Carolina Cardiology Consultants performed the listed procedures at Greenville Memorial Hospital, Bon Secours St. Francis Health and Baptist Easley. We work closely with the cardiac cath lab staff at each facility to provide input regarding the up to date equipment and cardiac procedures. Our cardiologists specialize in cardiac catherization, angioplasty, stenting and pacemaker placement.
Recently, two of our cardiologists used the Impella Device to perform cardiac angioplasty. This procedure was the first in South Carolina.
Percutaneous Transluminal Coronary Angioplasty (PCI), or Angioplasty, is an invasive procedure performed to reduce or eliminate blockages in coronary arteries. The goal of PCI is to restore blood flow to blood-deprived heart tissue, reduce the need for medication, and eliminate or reduce the number of episodes of angina (chest pain).
Opening a blockage, or a plaque, in a coronary artery typically involves the use of an angioplasty balloon. When the blockage is calcified or so dense that a balloon cannot be placed, other devices are used. Plaque can be cut out, ablated with a laser, or bored out using a surgical drill bit. Often, a stent is implanted after angioplasty to keep the artery open and prevent restenosis (regrowth of plaque).
CT (Computed Tomography) Angiography (CTA) is an examination that uses x-rays to visualize blood flow in arterial and venous vessels throughout the body, from arteries serving the brain to those bringing blood to the lungs, kidneys, and arms and legs. CT combines the use of x-rays with computerized analysis of the images. Beams of x-rays are passed from a rotating device through the area of interest in the patient’s body from several different angles to create cross-sectional images, which then are assembled by computer into a three-dimensional picture of the area being studied.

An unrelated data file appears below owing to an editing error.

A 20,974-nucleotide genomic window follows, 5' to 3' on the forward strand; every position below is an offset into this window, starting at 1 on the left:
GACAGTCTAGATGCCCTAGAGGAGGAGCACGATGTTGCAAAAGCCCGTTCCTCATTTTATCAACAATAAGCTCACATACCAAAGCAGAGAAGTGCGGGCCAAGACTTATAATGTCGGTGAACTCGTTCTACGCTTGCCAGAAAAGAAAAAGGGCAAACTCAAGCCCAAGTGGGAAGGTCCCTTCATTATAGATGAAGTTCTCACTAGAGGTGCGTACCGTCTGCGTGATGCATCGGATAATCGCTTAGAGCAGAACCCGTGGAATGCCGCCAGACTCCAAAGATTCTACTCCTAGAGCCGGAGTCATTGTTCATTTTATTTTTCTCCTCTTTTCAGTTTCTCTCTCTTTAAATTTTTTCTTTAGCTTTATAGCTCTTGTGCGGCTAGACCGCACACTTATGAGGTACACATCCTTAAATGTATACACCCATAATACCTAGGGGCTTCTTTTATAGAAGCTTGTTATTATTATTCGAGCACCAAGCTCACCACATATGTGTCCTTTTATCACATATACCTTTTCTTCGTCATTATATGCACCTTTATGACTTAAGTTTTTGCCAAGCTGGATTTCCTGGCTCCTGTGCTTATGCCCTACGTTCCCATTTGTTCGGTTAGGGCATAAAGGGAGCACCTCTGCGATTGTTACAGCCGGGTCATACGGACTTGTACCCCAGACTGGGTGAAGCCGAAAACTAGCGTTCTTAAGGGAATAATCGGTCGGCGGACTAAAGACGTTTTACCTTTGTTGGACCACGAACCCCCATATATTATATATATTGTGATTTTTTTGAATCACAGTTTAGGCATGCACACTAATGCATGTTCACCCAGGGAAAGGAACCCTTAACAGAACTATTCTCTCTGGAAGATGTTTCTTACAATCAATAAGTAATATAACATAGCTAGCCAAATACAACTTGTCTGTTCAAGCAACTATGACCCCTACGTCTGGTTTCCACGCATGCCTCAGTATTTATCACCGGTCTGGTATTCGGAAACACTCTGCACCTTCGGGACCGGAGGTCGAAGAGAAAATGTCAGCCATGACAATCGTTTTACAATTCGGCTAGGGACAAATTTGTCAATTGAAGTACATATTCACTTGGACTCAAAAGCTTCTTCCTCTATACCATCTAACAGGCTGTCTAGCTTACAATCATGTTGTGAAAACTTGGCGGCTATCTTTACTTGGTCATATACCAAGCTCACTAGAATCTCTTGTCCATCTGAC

This is a procedure done on the heart. The cardiologist inserts a thin plastic tube (catheter) into an artery or vein in the arm or leg. From there it can be advanced into the chambers of the heart or into the coronary arteries. This test can measure blood pressure within the heart and how much oxygen is in the blood. It’s also used to get information about the pumping ability of the heart muscle and check for blockage in the coronary arteries.
To help you through the process, we’ve developed these patient education sheets to make your experience as seamless as possible:
A Transesophageal Echocardiogram, or TEE Echo, allows your doctor to record images of your heart from inside your esophagus. TEE uses high-frequency sound waves (ultrasound) to make detailed pictures of your heart and the arteries that lead to and from it. The echo transducer that produces the sound waves is attached to a thin tube that passes through your mouth, down your throat and into your esophagus. Because the esophagus is so close to the upper chambers of the heart, very clear images of those heart structures and valves can be obtained.
Peripheral Vascular Intervention
Peripheral Vascular Intervention procedures help to open blockages in peripheral arteries and restore blood flow to the lower body, legs or kidneys. If it is determined that a blockage is causing an obstruction, Angioplasty is performed. Angioplasty involves inflating a tiny balloon within the obstructed artery in order to open the narrowed area. After Angioplasty, one or more stents may be placed to keep the artery open.
Coronary Calcium Scoring is a technique used to determine if coronary calcification is present in your coronary arteries. It is a CT scan that captures cross-sectional images of the heart at sub-second rates. This unique CT technology allows the detection of calcium in the coronary arteries which is directly related to the total atherosclerotic plaque buildup and compares it to standards for your age and gender.